In the 1600s Ulster functioned as the last redoubt of the traditional Gaelic way of life, and following the defeat of the Irish forces at the battles of Kinsale (1601), Mountjoy and Dunboy Castle, Elizabeth I succeeded in subjugating Ulster and all of Ireland.
|Counties of Ireland|
|Republic of Ireland: Carlow | Cavan | Clare | Cork | Donegal | Dublin | Galway | Kerry | Kildare | Kilkenny | Laois | Leitrim | Limerick | Longford | Louth | Mayo | Meath | Monaghan | Offaly | Roscommon | Sligo | Tipperary (North, South) | Waterford | Westmeath | Wexford | Wicklow|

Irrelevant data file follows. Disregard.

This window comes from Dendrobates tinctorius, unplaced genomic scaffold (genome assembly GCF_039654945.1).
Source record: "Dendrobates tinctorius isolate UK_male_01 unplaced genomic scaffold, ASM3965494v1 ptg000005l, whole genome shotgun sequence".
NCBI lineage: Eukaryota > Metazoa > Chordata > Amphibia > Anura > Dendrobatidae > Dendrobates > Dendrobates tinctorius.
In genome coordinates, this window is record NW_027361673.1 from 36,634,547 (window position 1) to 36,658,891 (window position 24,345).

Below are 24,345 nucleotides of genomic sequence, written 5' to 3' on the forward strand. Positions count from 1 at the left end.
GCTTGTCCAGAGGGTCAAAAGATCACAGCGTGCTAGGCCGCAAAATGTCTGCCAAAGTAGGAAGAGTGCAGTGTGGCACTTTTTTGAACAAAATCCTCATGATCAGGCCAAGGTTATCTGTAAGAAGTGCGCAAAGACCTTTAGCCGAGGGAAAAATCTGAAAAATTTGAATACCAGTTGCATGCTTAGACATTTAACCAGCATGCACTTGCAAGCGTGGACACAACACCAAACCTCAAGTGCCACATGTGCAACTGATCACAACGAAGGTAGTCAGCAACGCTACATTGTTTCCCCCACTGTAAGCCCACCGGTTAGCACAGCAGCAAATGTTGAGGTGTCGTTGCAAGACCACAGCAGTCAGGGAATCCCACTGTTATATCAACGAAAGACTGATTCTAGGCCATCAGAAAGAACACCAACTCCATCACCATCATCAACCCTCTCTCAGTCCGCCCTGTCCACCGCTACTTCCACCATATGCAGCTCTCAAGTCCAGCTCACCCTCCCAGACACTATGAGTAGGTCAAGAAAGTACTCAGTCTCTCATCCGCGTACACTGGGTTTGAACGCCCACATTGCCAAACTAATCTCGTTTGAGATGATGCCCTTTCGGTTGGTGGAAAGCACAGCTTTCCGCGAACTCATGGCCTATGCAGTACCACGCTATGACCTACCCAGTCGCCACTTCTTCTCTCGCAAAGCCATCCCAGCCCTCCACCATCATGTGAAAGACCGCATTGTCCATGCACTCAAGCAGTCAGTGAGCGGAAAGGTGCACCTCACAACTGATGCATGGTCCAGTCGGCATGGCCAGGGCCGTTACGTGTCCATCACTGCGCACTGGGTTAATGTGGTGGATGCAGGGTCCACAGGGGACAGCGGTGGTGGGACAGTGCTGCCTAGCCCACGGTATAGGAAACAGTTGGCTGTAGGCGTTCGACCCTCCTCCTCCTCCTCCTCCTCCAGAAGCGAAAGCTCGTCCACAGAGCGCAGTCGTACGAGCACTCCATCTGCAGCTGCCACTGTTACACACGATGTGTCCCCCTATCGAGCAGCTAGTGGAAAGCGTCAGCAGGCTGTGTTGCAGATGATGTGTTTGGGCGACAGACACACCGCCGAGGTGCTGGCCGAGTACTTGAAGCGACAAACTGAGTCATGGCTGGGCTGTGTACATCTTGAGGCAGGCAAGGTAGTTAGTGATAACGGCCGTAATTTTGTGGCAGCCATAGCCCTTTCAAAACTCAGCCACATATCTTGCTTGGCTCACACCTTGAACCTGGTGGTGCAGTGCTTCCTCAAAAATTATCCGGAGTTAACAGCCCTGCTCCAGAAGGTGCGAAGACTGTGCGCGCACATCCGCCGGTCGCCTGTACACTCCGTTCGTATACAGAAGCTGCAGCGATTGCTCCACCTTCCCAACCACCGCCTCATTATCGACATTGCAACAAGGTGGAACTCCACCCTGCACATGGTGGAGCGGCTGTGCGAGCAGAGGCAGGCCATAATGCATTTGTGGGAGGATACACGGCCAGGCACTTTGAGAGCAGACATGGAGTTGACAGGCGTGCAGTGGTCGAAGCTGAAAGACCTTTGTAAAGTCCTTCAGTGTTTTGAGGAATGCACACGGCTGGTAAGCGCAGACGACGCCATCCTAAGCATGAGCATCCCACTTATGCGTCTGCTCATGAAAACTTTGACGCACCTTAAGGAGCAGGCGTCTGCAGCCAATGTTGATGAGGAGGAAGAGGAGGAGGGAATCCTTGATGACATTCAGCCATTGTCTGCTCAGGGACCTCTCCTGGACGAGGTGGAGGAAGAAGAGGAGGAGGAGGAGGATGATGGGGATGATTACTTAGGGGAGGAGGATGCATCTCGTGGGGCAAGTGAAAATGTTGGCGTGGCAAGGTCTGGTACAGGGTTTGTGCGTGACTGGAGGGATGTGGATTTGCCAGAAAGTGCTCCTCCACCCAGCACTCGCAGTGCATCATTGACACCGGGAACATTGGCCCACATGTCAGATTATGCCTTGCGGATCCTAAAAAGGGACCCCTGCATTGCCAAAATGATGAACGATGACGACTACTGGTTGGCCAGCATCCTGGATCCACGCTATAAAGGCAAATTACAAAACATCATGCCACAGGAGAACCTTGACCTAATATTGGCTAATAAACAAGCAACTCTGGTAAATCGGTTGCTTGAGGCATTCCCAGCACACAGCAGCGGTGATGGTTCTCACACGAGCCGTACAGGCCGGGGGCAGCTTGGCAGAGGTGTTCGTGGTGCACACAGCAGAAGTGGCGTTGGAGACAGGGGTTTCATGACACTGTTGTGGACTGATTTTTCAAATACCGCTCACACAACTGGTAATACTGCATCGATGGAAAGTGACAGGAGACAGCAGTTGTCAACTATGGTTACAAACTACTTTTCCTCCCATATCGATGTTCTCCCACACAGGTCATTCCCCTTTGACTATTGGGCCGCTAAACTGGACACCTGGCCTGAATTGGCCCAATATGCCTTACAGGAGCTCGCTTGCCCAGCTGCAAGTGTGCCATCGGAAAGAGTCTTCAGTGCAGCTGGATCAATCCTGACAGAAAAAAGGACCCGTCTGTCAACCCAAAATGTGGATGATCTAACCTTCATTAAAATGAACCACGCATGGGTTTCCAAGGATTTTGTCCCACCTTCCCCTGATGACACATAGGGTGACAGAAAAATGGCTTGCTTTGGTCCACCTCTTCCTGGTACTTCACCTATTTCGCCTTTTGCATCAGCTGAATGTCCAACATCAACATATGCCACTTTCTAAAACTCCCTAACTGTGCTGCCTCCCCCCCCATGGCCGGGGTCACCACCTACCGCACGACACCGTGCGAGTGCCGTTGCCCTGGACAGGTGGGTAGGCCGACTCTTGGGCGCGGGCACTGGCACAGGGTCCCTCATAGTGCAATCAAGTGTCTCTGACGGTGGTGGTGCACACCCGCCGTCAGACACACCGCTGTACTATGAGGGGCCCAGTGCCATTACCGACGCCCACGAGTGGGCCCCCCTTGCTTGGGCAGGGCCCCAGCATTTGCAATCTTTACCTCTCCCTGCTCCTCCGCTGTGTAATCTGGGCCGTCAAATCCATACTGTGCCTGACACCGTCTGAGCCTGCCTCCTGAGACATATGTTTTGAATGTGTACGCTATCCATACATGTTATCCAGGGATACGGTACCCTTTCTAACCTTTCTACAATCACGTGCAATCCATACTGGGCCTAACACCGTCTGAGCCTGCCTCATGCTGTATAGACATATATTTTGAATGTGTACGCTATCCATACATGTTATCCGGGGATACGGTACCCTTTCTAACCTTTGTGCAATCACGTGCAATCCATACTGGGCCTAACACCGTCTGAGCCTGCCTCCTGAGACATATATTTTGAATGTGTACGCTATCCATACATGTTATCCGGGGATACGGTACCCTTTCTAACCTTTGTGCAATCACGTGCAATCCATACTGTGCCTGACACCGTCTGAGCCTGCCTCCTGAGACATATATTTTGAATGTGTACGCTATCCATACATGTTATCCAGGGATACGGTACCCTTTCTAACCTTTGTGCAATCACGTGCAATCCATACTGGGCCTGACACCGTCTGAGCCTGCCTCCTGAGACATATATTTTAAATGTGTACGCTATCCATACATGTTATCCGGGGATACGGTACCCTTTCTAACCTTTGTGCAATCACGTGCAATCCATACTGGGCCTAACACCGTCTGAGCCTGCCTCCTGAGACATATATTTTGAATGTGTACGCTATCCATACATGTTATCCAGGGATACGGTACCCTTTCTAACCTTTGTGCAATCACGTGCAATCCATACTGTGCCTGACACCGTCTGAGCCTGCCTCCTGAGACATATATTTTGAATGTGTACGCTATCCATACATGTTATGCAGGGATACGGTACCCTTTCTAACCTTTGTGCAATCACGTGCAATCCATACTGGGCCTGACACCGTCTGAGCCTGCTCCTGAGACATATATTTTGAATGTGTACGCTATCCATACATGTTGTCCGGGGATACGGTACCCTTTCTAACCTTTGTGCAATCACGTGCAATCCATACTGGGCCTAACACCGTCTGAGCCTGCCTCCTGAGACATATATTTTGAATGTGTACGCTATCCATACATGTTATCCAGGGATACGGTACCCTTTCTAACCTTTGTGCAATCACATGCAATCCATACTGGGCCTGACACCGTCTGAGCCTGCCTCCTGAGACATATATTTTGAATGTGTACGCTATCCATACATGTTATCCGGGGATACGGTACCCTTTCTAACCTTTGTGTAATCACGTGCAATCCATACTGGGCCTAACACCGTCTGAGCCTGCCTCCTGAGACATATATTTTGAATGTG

|Northern Ireland: Antrim | Armagh | Derry/Londonderry | Down | Fermanagh | Tyrone|
|Provinces of Ireland: Connacht | Leinster | Munster | Ulster|
The name Ulster also appears in some other contexts originally named in honour of the Irish province:
- Ulster, Pennsylvania, United States of America
- Ulster County, New York, United States of America
- Ulster Park, New York, United States of America
An ulster is a kind of overcoat.